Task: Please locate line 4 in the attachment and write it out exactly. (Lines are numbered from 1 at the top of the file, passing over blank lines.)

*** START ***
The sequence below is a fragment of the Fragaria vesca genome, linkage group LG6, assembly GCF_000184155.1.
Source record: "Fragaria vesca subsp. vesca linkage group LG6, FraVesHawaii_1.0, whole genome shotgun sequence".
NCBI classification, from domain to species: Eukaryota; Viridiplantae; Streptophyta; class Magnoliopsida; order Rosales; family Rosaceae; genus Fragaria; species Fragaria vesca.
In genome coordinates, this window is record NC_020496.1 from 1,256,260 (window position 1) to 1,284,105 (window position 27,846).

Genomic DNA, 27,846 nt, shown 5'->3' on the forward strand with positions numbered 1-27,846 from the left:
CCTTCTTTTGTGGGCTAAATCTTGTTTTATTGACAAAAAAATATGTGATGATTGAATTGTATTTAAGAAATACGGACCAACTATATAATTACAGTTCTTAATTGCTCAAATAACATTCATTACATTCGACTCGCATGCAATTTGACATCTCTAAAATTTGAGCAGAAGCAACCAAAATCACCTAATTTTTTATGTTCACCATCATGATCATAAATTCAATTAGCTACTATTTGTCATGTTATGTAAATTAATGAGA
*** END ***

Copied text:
In genome coordinates, this window is record NC_020496.1 from 1,256,260 (window position 1) to 1,284,105 (window position 27,846).